It was picked up from me and the next I saw of it was on the day of the funeral. A motorbike and sidecar hearse had been booked to get him to the crematorium, but there was no way the coffin was going to fit in, much too wide in the shoulder – so it was loaded on to a white Transit van instead. I was so embarrassed. Anyway it got there. We were all in the Chapel and it was a lovely service and everyone was sad but in good spirits, singing, all drinking and raising a glass, and when it got to the time the conveyor belt starts and the coffin begins its journey toward the fire, it wouldn’t fit through the hatch! Oh my God. Everyone laughed uproariously. I was mortified. Eventually it had to be carried back out of the chapel, much foot stamping and clapping, and delivered round to the back door. Memorable. It still makes me blush.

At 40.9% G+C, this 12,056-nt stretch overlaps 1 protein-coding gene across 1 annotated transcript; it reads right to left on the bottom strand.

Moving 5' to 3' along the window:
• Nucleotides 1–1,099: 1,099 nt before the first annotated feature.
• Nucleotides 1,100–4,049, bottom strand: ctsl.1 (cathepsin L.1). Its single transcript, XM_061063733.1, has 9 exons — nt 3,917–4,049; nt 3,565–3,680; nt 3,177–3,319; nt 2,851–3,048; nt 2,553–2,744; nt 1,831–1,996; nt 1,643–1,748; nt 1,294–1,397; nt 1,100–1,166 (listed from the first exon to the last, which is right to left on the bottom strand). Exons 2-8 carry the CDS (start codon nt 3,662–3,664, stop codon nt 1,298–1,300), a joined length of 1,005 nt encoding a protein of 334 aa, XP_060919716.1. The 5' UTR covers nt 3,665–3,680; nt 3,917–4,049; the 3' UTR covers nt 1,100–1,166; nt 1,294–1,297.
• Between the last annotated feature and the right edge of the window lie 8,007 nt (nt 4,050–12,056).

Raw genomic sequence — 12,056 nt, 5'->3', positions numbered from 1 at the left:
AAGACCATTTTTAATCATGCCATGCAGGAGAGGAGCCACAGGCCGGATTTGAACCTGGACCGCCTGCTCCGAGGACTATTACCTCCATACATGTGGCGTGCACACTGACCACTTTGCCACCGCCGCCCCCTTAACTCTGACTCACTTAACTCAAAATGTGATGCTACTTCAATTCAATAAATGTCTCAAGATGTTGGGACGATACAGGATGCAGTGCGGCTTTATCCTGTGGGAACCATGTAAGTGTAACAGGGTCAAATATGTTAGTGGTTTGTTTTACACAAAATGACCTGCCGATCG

Later, when I thought of it, I realised I was most probably asked to make it because everyone would have liked a cigarette coffin. That just didn’t occur to me and no one asked. I expect they just took it for granted that it would be coffin covered in cigarettes. Instead it wasn’t even a proper coffin. It was some WikiHow-Wild-West-Halloween cartoon coffin.
DC: That was such a strange summer. Rather like this one, it had an eerie unsettling feeling. The places and people you’d took for granted were taken away one by one. Michael and Sebastian were such good friends until Michael decided to shut down the Colony Room Club with Sebastian complaining, ‘Soho has lost it heart. The music has gone and the bars are being shut down like they are malaria joints.’ The campaign to save the Club became quite bitter. When Michael died, Sebastian remarked, ‘My mother taught me never to speak ill of the dead. Michael is dead. Good!’ Then the following week, after the premiere of his play, ‘Dandy in the Underworld’, Sebastian dropped dead too.